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Wilderness Workshop and its partner conservation groups on Wednesday announced their intent to sue the U.S. Forest Service for its approval in March of a plan by the cities of Aurora and Colorado Springs for geotechnical drilling and seismic testing to assess the feasibility of possible dam sites in the Homestake Creek valley near Red Cliff.
The test drilling and seismic work by Homestake Partners (the two Front Range cities) is designed to select an appropriate dam site about five miles below their existing Homestake Reservoir in order to develop water rights they’ve owned since the 1950s and then pump that water up to Homestake Reservoir through the Continental Divide and down to the rapidly growing Front Range. The cities would have to file for seperate permits for an actual dam.
A wide range of local and statewide interests oppose both the test drilling, which has been delayed by wildfire activity in recent years, and the ultimate development of a new dam. Eagle County would have to grant it a 1041 infrastructure permit for the project — something the commissioners declined to do in the 1990s when a separate but similar project known as the proposed Homestake II Reservoir was litigated up to the Colorado Supreme Court.
A Forest Service spokesman on Wednesday told Real Vail the agency does not comment on litigation.
Greg Baker, public relations manager for the City of Aurora and Aurora Water, said, “We are unable to comment on this.”
This story will be updated with additional comments and information as it becomes available. Heres the press release from Wilderness Workshop:
CARBONDALE, CO – Citing threats to lynx and cutthroat trout, Wilderness Workshop and partner conservation groups today filed a Notice of Intent to sue the US Forest Service (USFS) over its failure to comply with the Endangered Species Act when it approved drilling test wells in the Homestake Valley earlier this year.
Today’s notice was filed by WildEarth Guardians on behalf of Wilderness Workshop, Colorado Headwaters, the Holy Cross Wilderness Defense Fund, Save the Colorado, and the Colorado Chapter of the Sierra Club.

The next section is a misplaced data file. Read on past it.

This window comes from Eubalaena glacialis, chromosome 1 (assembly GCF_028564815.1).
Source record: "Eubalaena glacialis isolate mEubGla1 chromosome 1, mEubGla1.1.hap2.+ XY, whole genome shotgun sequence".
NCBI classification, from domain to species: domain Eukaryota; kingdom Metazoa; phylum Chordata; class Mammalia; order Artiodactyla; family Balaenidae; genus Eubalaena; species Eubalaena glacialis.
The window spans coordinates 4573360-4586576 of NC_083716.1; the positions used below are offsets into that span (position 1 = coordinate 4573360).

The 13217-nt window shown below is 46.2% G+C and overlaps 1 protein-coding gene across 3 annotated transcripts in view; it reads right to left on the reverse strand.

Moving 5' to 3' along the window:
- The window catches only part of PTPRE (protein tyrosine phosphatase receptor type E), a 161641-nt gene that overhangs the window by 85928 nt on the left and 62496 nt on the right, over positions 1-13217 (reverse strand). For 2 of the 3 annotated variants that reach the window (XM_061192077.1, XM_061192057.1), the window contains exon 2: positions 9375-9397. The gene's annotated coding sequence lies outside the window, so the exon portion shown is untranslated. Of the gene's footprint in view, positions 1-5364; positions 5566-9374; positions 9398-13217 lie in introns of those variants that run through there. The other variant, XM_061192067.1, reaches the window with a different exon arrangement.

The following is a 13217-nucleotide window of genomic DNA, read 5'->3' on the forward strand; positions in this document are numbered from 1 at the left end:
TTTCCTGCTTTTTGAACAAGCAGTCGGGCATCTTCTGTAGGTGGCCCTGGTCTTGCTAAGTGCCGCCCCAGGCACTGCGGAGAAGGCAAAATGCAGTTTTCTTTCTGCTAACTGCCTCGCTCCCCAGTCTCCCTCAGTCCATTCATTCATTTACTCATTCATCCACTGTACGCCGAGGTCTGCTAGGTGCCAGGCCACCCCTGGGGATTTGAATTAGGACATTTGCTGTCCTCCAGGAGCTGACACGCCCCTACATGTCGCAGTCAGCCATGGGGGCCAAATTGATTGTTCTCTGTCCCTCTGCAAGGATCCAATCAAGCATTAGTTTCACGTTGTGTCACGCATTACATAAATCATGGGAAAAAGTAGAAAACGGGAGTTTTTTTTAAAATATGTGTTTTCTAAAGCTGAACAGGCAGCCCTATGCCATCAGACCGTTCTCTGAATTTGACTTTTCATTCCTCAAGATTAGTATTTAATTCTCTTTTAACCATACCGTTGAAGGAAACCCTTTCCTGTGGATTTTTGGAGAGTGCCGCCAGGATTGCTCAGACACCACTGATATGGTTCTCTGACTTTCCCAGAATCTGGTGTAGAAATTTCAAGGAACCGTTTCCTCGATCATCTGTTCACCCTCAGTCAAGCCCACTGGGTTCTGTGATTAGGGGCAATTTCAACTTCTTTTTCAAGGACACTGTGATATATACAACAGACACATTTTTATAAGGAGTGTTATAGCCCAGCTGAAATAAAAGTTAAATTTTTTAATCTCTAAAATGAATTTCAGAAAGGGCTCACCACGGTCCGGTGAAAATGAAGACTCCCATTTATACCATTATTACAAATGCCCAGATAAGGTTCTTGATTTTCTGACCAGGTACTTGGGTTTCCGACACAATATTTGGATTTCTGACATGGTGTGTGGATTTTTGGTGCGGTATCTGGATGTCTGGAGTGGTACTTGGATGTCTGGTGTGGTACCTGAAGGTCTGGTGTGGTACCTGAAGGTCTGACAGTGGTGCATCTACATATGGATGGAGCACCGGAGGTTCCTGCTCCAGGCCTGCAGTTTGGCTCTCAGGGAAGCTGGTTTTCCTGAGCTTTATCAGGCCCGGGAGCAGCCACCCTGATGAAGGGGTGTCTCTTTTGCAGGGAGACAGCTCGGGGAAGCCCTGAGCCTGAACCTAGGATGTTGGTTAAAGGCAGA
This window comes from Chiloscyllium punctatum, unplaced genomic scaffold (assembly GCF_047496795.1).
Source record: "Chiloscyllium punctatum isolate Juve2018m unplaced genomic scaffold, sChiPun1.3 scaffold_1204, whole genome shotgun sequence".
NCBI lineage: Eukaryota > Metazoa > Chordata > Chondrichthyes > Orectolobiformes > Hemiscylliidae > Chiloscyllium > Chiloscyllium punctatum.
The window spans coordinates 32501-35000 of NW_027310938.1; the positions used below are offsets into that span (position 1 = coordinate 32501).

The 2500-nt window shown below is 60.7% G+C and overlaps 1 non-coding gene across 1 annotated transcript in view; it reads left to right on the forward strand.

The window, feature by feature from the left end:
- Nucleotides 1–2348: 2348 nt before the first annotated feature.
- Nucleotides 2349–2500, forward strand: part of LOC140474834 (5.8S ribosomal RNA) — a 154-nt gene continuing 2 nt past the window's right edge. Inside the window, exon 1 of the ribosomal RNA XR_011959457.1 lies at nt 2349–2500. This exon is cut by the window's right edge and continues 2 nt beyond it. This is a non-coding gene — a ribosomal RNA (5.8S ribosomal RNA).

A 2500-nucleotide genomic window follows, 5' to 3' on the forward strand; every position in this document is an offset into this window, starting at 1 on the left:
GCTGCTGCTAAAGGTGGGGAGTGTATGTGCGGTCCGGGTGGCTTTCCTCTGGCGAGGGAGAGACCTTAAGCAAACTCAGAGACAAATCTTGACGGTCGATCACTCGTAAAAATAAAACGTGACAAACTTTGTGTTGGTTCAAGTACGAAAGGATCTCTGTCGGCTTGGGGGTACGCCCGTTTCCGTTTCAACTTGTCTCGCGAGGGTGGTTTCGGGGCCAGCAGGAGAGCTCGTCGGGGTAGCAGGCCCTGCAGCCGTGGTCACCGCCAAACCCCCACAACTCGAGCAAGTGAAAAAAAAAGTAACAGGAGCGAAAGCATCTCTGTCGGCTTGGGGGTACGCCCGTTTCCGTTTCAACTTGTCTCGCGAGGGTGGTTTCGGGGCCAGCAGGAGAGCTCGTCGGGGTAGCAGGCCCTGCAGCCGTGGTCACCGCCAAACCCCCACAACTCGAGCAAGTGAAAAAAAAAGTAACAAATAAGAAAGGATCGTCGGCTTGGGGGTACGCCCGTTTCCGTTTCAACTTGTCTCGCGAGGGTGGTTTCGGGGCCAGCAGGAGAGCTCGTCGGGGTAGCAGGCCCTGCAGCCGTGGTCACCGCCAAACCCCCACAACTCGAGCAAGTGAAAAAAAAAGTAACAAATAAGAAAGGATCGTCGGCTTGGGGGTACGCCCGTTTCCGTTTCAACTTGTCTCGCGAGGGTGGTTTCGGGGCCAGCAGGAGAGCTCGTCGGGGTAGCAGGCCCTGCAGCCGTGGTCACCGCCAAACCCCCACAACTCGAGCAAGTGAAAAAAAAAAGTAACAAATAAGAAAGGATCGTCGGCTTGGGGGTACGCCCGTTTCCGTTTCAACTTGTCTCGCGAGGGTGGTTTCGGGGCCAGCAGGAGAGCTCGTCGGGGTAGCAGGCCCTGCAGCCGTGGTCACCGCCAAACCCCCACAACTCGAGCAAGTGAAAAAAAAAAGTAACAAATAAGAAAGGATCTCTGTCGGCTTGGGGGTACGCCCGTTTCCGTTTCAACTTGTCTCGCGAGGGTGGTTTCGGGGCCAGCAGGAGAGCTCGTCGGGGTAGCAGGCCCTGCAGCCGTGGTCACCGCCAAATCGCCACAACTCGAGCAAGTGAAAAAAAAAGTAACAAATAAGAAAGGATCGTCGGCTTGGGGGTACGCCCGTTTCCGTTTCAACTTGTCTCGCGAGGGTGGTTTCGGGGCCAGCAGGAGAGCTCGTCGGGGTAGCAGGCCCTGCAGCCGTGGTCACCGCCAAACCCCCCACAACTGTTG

“After reviewing the record it’s clear that the USFS and the US Fish & Wildlife Service (USFWS) failed to comply with the Endangered Species Act. The real impacts to listed species, including lynx and cutthroat trout, haven’t been adequately considered or disclosed,” said Peter Hart, Staff Attorney at Wilderness Workshop. “Today’s letter puts the agencies on notice of the violations we’ve identified; they now have 60 days to respond. If the issues we’ve raised remain unresolved, we could pursue a legal challenge in federal court.”
When the White River National Forest was considering whether to approve drilling test wells in the Homestake Valley, Wilderness Workshop requested a comprehensive environmental review, noting in comments that drilling test wells is the first step in construction of a new dam and will have significant impacts on wetlands, wilderness, wildlife, and roadless forests. Unfortunately, in March 2021, the U.S. Forest Service granted the permit, violating the Endangered Species Act.
In analyzing the decision, Wilderness Workshop and its partners determined that the USFS and the USFWS failed to consider the full scope of impacts associated with the test drilling, which will lead to a full dam building project. Specifically, the agencies failed to undertake adequate analysis of potential impacts to cutthroat trout and lynx. To address these violations, the USFS must prepare a new biological assessment fully considering and disclosing whether the proposed project—including direct and indirect effects, as well as effects from interrelated actions—is likely to adversely affect cutthroat trout and lynx. Then, the USFWS must prepare a new response to that biological assessment. In the interim, both agencies must prevent any irreversible or irretrievable commitment of resources from occurring until a new analysis is completed.
Wilderness Workshop is committed to fighting new dam construction in the Homestake Valley and will continue engaging at every step along the way to stop this destructive project. The public is overwhelmingly opposed to the project and Wilderness Workshop encourages concerned community members to sign the petition opposing any new dam in the Homestake Valley. Wilderness Workshop has three upcoming events where individuals can learn more about this misguided proposal; register for all events at https://wildernessworkshop.org/savehomestakevalley/
Homestake Valley Education Day – Thursday, July 22; 9:00 a.m. – 1:00 p.m.; Whitney Lake Trailhead, Homestake Valley
During this short hike, you’ll hear from Wilderness Workshop, the Eagle River Watershed Council, and others about this area’s unique ecology, river hydrology, water rights, the importance of wilderness, and more. Hikes will be staggered and limited to 10 people; they will depart starting at 9:15, 9:45, and 10:15 a.m.
Homestake Peak Hike – Saturday, July 24; 7:00 a.m. – 4:00 p.m.; Homestake Peak, near Leadville
Spend the day learning about the area that could be inundated! This hike – best suited for adults with outdoor experience – will go above the treeline and hopefully summit the 13,000-foot Homestake Peak, all while being immersed in incredible high-country views of the Homestake Valley.
Save the Homestake Valley Rally – Saturday, August 7
Sign-Making & Info Session: 10:00 a.m.; Red Cliff Location To be Announced
Rally: 12:00 p.m. – Homestake Reservoir Road
Come to Red Cliff prepared to learn more about the proposed dam and reservoir, make creative signs showcasing your love of the Homestake Valley and opposition to this project, and then carpool to the proposed drilling location for a rally that makes our position clear: No New Dams in the Homestake Valley!